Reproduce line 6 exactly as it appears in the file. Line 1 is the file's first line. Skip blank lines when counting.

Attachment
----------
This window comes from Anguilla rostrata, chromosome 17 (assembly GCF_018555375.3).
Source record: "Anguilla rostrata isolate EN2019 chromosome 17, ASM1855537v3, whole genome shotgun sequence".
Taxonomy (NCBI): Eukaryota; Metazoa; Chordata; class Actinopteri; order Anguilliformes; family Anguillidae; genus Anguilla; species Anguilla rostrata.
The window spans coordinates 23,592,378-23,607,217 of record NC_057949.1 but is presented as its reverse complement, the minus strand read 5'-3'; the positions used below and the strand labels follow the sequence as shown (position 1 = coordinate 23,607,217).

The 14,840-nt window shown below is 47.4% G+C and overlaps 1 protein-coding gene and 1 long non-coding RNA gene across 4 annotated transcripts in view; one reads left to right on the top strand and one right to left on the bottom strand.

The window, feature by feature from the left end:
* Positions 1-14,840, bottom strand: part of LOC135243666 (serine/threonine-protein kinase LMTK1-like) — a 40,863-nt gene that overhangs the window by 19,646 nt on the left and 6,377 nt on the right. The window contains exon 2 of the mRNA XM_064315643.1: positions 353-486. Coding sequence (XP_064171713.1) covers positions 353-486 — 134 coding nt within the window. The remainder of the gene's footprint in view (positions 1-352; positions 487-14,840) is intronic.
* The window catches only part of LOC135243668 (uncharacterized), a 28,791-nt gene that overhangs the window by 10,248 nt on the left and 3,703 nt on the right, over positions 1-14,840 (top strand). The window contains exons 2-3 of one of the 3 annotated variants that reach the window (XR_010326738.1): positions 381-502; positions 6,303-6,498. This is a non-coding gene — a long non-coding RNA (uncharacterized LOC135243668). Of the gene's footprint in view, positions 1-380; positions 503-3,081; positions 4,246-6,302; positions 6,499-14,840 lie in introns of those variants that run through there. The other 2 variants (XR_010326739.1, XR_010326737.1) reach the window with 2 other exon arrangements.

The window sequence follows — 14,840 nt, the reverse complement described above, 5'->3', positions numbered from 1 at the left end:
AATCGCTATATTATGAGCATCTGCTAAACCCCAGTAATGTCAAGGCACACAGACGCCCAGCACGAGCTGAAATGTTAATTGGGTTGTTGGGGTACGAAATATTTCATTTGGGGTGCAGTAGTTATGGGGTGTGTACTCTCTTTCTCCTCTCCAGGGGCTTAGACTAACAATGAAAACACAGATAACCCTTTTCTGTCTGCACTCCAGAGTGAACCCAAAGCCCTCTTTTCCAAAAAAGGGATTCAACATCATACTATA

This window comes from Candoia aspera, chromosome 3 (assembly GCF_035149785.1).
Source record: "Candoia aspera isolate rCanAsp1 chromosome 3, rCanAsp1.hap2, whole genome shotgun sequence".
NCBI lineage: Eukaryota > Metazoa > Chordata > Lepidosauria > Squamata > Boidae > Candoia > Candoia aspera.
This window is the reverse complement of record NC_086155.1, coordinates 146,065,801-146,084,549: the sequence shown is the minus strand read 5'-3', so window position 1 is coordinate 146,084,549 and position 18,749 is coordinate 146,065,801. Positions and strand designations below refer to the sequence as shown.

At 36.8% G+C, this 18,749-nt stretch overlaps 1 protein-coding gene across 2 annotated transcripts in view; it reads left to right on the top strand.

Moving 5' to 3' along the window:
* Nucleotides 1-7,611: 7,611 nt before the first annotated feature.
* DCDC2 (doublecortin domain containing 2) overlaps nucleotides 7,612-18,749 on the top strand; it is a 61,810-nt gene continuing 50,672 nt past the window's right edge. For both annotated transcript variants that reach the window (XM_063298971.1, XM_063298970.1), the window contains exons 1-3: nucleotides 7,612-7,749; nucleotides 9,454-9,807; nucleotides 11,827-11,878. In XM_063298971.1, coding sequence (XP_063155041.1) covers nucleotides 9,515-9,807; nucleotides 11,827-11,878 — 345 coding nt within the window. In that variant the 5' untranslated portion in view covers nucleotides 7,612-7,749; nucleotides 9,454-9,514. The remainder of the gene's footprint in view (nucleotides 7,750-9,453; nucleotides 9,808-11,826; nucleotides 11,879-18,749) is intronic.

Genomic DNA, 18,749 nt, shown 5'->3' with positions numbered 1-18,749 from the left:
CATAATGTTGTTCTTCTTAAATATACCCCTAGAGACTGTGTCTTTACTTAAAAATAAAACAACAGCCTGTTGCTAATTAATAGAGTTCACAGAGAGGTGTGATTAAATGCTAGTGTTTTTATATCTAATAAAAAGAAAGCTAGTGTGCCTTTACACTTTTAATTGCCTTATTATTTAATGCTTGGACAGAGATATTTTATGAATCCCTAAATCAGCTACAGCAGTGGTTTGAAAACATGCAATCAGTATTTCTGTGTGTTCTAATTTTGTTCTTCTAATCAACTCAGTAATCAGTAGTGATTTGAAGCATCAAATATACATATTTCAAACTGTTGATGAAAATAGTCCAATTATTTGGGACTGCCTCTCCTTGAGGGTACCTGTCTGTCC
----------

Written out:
The window, feature by feature from the left end: